Genre: Urban Fantasy
Publisher: Alchera Press
Date of Publication: May 1, 2013
Number of pages: 350
Word Count: 103,000
Cover Artist: Tania Craan
Newly divorced Das MacDermott longs for a fresh start. As he packs up and prepares to move out of the city, he spots a young woman being held at gunpoint by three men. Despite being outnumbered and unarmed, Das does his best to intervene. Once liberated, the victim seems oddly ungrateful, but on an apparent whim decides to join Das in his new life in rural Ontario. Aislinn, as she is called, returns the favour; with her encouragement and support, his start-up photography business takes off, and more importantly, Das is saved from loneliness and self-doubt.
Das, however, is never quite able to fully dismiss the contrary aspects of Aislinn’s nature, and is strictly forbidden from asking about Aislinn’s past. All seems too good to be true, and indeed it is. Aislinn’s unusual talents and odd Behaviour, unbeknownst to Das, come from her demigod status. Aislinn is half-Sidhe, daughter of Fionvarra, Ireland’s fairy king, and a human woman. Sidhe wars have so disrupted the mortal world that Aislinn has joined with other immortals in an effort to permanently separate it from Tir N’a Nog, the fairy realm.
Born in ancient Ireland, Aislinn spends millennia as the plaything of the cruel and narcissistic gods. The pain of being neither human nor Sidhe is offset by her relationship to the Fir Bolg, another race of fair folk who take pity on her lonely state; and the refuge she takes in being Das’s lover and protector. As Das comes to accept the possibility that Aislinn belongs to a supernatural world, he discovers that the two worlds are set to collide in a way that may mean the destruction of all humanity.
Book Trailer: http://youtu.be/0TjGeqv4e5A
A scant three weeks later, I was led to the cathedral. The stone façade reached higher than the trees in the forest. It towered above all the other buildings in town, save the castle itself. On the south side of the transept rose one of those round, stone towers of which the native Irish were so fond. It was even taller than the cathedral itself. For as long as possible, I kept my eyes on that tower to distract myself from my purpose, shielding my eyes from the brilliance of the sun.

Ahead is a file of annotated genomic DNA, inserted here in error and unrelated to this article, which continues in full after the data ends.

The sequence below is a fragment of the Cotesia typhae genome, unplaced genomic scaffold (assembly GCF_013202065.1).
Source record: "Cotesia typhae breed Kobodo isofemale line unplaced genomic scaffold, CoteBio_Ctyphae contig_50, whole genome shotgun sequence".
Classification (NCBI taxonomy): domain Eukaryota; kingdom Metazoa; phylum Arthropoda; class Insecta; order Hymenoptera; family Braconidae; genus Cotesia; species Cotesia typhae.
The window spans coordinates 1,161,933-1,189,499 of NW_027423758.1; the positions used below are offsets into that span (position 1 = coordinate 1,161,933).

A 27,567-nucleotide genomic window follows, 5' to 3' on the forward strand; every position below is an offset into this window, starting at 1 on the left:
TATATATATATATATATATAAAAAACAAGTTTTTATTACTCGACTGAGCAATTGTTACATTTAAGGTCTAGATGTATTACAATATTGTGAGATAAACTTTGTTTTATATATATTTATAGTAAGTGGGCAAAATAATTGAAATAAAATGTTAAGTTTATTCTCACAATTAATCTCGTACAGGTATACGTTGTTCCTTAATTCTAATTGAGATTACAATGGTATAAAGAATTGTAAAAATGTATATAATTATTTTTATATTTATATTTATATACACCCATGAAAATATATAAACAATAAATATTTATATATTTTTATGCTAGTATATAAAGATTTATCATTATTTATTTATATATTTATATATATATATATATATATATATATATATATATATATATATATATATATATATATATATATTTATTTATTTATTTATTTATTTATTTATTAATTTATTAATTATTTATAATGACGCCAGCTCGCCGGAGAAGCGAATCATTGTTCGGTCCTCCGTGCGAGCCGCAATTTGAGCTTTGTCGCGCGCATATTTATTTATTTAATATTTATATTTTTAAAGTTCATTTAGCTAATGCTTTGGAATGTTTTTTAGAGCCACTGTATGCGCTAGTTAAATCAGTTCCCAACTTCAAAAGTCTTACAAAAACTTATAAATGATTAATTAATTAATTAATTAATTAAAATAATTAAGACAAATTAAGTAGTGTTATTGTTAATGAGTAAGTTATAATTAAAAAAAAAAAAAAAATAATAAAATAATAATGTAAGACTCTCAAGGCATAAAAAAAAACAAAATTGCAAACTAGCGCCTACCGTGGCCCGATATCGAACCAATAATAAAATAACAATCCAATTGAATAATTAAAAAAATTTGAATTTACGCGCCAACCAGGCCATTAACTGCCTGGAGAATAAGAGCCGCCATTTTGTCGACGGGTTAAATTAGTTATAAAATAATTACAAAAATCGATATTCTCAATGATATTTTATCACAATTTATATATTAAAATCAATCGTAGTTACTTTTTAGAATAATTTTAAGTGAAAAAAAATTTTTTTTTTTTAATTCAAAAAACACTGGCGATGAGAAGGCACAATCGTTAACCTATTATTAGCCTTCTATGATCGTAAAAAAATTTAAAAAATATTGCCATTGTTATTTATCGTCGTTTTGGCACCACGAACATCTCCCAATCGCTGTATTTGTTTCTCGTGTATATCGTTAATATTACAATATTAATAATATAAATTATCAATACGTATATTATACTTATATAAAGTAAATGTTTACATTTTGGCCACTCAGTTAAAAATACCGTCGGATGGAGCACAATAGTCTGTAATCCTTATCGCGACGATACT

Inside, the air was heavy with the smell of many bodies. The whole town had turned out for this event. I passed through the nave toward the altar. Light filtered down from the clerestory, illuminating a storm of dust motes.
I could see them darting in and out of my peripheral vision. They had never really left, no matter that I continued to ignore their presence, but on this day they simply refused to go unseen.
Kneeling in front of the altar, in the silence before the priest began to speak, I heard them. The sound of hundreds of small voices all speaking at once. I leaned back and glanced surreptitiously over my shoulder. I saw nothing unusual until I returned my gaze to the rood screen behind the altar. A strange man stood behind the priest. I had never seen him before. I looked left and right, but no one else appeared to take any notice of the stranger. He wore rough animal skins of a silvery-grey colour. His limbs were well formed, very muscular, and I felt the heat rising in my face. His hair was also silver, although his face appeared quite young. His hair was tangled and unkempt. I first thought he must be a wild man, but promptly revised this opinion and determined he must be some kin to the wee folk. For, if anyone else in that church had been able to see him, there surely would have been a commotion.
As I studied him, so he studied me. I tingled. I raised my head as much as I dared, no longer hearing the words of the priest. The man smiled at me. I knew him. I could not think how or from where, but I was certain I had met him before. He winked at me.
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Lisa Llamrei was born in Toronto. She studied languages at York University. At various times, she has been an actor, professional belly dancer and holistic nutritionist. She presently lives in Durham region with her four daughters, and she works at a school of holistic nutrition. Reflection of the Gods is her first novel.